Power Testing Ltd (PTL) are undertaking works for several large industrial sites to deliver power system reinforcement and upgrades. A component of these works requires studying the existing system and protection scheme. PSC have carried out these system studies, reviewed the existing protection scheme and recommended updated settings where required.
During fault conditions, protection schemes rely on suitable grading margin to ensure coordination and discrimination between different devices. If incorrect settings are applied the consequences can range from nuisance tripping of circuit breakers to unsafe operating conditions due to failure to operate. Suitable grading margin has to be achieved between all protection devices from the Distribution Network Operator (DNO) to the LV distribution boards taking into consideration the expected short circuit fault currents, the rated system currents and the minimum allowable grading margins between relays.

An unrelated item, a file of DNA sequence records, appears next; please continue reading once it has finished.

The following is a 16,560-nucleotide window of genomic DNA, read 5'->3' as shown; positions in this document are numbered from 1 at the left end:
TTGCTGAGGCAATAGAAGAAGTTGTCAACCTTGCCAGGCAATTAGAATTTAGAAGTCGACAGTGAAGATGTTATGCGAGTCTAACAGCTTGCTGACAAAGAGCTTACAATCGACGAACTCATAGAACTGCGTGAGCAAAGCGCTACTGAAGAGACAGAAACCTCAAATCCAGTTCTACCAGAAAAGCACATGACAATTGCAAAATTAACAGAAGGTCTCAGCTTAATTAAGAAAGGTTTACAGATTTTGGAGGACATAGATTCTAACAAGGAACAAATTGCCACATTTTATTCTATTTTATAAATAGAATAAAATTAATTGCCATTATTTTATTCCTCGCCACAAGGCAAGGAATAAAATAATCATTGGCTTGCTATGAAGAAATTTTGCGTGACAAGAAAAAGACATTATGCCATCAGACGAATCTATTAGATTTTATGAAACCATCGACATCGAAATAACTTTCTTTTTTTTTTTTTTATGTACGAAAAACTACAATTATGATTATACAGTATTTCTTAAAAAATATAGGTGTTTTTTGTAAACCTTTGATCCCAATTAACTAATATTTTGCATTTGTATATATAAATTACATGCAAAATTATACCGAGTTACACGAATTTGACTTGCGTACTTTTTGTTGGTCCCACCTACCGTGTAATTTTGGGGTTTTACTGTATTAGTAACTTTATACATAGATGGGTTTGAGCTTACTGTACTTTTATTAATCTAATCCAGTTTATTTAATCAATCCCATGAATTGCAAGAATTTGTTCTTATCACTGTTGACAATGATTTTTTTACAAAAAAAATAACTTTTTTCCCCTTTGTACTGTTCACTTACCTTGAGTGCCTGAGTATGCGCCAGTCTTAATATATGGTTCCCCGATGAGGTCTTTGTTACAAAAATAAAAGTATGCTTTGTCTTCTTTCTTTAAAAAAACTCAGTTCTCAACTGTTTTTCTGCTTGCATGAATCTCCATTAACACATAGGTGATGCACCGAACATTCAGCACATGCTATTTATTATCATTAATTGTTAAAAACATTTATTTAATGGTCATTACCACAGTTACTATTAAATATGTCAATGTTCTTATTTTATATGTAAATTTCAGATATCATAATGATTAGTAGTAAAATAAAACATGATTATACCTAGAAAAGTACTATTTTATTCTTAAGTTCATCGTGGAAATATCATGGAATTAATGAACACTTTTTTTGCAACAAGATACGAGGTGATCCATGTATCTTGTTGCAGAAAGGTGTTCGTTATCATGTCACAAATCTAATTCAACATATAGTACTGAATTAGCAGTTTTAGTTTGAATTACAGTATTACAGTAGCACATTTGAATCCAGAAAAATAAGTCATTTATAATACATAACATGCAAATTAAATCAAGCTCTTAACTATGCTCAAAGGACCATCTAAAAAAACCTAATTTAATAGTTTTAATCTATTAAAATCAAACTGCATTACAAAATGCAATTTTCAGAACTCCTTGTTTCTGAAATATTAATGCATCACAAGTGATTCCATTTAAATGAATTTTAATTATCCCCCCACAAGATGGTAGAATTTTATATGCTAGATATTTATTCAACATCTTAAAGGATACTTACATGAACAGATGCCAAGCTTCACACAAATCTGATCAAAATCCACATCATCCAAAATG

PSC developed system models for the industrial units and performed load flow and fault studies to determine the rated currents and short circuit fault currents along each potential fault path. Existing protective devices and protection settings were collected during a site audit and PSC developed appropriate relay models for protection studies in either PowerFactory or AmTech ProtechHV.
PSC reviewed the time-overcurrent curves for the existing settings indicated some insufficient grading margins and therefore potential for protection mal-operation. Alternative protection settings were proposed to ensure suitable discrimination between all protection devices for different operating scenarios and fault conditions.
The assessment identified the cases where there were inadequate protection settings and indicated the potential risks during fault conditions. The revised settings ensured minimum protection operating times, reducing risk to equipment and personnel whilst also maintaining having sufficient discrimination to maintain site operations. The new protection settings and time-overcurrent curves demonstrated that safe discrimination exists in the complete range of short circuit currents for overcurrent and earth fault events expected at the site.